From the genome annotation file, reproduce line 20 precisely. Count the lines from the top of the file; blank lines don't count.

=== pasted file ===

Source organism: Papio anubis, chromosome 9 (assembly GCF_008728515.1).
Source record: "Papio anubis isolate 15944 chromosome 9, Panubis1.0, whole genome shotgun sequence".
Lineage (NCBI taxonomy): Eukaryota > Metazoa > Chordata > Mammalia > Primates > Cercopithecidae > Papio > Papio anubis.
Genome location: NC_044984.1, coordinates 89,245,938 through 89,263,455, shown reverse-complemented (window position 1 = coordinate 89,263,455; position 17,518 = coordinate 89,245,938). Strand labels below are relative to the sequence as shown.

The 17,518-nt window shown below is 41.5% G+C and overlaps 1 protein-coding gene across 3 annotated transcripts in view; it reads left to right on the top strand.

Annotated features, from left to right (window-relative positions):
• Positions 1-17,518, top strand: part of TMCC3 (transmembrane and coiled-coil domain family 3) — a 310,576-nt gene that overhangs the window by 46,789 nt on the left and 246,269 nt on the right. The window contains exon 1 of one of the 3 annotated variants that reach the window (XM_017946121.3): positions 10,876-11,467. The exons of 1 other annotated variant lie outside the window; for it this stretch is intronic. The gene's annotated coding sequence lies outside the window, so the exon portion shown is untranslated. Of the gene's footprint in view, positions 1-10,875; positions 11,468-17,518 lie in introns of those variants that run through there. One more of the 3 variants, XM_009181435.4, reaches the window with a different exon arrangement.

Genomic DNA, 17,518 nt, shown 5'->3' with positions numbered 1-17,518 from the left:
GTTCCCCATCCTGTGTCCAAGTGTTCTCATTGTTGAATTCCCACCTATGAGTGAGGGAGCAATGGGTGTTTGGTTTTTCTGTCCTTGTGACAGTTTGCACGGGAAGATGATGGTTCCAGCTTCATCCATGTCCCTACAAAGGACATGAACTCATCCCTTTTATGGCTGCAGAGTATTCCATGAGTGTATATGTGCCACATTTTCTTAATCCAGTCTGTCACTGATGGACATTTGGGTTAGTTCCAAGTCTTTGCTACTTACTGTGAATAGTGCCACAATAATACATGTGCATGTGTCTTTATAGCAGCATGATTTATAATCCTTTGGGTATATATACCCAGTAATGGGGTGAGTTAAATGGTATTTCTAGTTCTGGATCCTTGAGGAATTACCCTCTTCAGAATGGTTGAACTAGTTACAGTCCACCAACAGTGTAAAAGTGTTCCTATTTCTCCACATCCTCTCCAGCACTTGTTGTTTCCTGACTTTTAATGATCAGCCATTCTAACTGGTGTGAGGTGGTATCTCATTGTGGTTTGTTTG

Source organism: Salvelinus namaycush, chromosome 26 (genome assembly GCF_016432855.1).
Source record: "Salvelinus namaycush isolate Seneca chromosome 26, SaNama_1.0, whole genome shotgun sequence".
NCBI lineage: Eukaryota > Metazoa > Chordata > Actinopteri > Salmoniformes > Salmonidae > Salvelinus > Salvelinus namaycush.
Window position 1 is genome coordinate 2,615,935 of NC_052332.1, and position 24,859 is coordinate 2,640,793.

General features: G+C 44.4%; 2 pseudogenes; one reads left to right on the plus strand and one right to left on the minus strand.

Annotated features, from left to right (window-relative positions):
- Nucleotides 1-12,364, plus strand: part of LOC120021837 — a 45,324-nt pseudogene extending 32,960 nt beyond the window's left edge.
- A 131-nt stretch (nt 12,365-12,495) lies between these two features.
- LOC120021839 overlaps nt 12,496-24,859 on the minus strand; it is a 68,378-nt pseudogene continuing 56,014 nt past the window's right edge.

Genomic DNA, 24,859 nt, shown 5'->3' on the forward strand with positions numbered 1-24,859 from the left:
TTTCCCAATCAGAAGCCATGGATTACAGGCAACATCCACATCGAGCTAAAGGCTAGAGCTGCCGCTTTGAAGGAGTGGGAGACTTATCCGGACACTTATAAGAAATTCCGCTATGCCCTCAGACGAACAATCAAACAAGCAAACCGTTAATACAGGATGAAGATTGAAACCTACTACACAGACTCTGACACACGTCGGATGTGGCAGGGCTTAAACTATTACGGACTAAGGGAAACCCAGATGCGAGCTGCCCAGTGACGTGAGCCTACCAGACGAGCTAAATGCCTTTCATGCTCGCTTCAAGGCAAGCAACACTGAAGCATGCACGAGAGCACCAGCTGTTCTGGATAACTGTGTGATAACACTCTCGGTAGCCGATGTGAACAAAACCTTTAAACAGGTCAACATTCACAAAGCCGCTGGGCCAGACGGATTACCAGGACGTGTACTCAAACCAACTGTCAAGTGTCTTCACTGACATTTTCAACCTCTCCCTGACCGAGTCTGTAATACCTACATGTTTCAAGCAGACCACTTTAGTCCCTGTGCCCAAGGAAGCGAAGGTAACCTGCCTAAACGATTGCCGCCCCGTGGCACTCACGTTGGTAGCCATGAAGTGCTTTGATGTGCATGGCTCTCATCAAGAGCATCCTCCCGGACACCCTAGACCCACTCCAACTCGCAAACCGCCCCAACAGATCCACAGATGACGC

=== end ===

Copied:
TTTCCCAATCAGAAGCCATGGATTACAGGCAACATCCACATCGAGCTAAAGGCTAGAGCTGCCGCTTTGAAGGAGTGGGAGACTTATCCGGACACTTATAAGAAATTCCGCTATGCCCTCAGACGAACAATCAAACAAGCAAACCGTTAATACAGGATGAAGATTGAAACCTACTACACAGACTCTGACACACGTCGGATGTGGCAGGGCTTAAACTATTACGGACTAAGGGAAACCCAGATGCGAGCTGCCCAGTGACGTGAGCCTACCAGACGAGCTAAATGCCTTTCATGCTCGCTTCAAGGCAAGCAACACTGAAGCATGCACGAGAGCACCAGCTGTTCTGGATAACTGTGTGATAACACTCTCGGTAGCCGATGTGAACAAAACCTTTAAACAGGTCAACATTCACAAAGCCGCTGGGCCAGACGGATTACCAGGACGTGTACTCAAACCAACTGTCAAGTGTCTTCACTGACATTTTCAACCTCTCCCTGACCGAGTCTGTAATACCTACATGTTTCAAGCAGACCACTTTAGTCCCTGTGCCCAAGGAAGCGAAGGTAACCTGCCTAAACGATTGCCGCCCCGTGGCACTCACGTTGGTAGCCATGAAGTGCTTTGATGTGCATGGCTCTCATCAAGAGCATCCTCCCGGACACCCTAGACCCACTCCAACTCGCAAACCGCCCCAACAGATCCACAGATGACGC